Mind you, he is not alone as the Latvian population is decreasing at a worrying pace – and has been for some considerable time.

            Nonetheless, not all Latvians are as bitter as Janis. I know 2 Latvians who have applied for Irish citizenship and who both intend to burn their Latvian passports subsequently – and are happy to integrate here.

            However, this Janis character prefers to vent his bile on an Irish web-site.
            Total loser.

            1. Either your lack of command of the English language or your strange bias towards Irish has caused a fairly interesting mis-use of the word foreign. Irish is not foreign. Latvian would be an example of a foreign language.

      2. the fact that this website is in English proves the point that the reality is that English is the primary communication medium in this country and one may pretend otherwise. There will always be people interesting in learning Irish and
        there are issues with people who have literacy problems in English and in fact leave school with practically no ability to read and write that need addressing if they are to get work and participate in society, taking a hostile defensive view and insulting adds nothing to the debate. One has the right to question the best use of tax payers money.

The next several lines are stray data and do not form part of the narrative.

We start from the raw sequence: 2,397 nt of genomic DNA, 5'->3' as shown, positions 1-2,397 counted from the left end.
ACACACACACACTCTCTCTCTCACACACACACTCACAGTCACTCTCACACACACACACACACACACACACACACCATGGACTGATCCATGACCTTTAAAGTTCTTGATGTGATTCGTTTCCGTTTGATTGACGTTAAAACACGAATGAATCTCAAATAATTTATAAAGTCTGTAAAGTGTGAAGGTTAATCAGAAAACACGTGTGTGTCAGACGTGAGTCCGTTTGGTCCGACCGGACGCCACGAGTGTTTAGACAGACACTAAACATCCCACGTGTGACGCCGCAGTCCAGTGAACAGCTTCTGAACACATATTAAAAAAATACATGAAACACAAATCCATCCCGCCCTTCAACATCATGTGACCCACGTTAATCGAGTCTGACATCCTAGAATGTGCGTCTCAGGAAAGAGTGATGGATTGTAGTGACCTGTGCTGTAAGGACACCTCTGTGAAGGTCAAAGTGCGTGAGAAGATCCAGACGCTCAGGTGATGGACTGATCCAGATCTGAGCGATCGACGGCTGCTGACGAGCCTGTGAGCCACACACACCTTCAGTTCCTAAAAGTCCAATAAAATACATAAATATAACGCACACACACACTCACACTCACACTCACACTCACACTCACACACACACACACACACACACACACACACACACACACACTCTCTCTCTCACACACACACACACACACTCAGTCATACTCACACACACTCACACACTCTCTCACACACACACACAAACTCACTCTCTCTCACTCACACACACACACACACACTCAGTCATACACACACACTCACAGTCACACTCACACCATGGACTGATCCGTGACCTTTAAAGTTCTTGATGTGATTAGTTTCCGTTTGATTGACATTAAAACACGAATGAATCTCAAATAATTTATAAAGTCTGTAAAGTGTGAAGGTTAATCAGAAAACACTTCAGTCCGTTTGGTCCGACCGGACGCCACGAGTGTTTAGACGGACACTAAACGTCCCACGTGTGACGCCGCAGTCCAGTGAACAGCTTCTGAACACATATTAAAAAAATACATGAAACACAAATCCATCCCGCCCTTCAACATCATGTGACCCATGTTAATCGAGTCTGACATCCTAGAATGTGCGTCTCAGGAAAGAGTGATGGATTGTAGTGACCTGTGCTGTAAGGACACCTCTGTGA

2. I find Irish highly useful. If Irish is not useful, then Latvian is not either (we both know it is). I do like how Latvia goes about preserving its language and culture, we can certainly learn from that. As an immigrant, it is simply bad form telling the people of your host country their native language is not useful, or chime in on sensitive national concerns in a manner obviously meant to invoke offence. It is truly a shame that translation services for the first language are deemed necessary and that education held in the first language is virtually unavailable past medium levels. However, the demand for education and services as gaeilge is on the rise, particularly among the younger generations, many of who are now entering the realm of business management and politics. The current level of interest in the language is unprecedented in the post WWII era, exceeding the short-lived revival in the eighties, and continuing to gain momentum, reaching even past the borders of Ireland. As it stands right now, you may witness a dramatic transformation in this country in that regard, if you stay here long enough.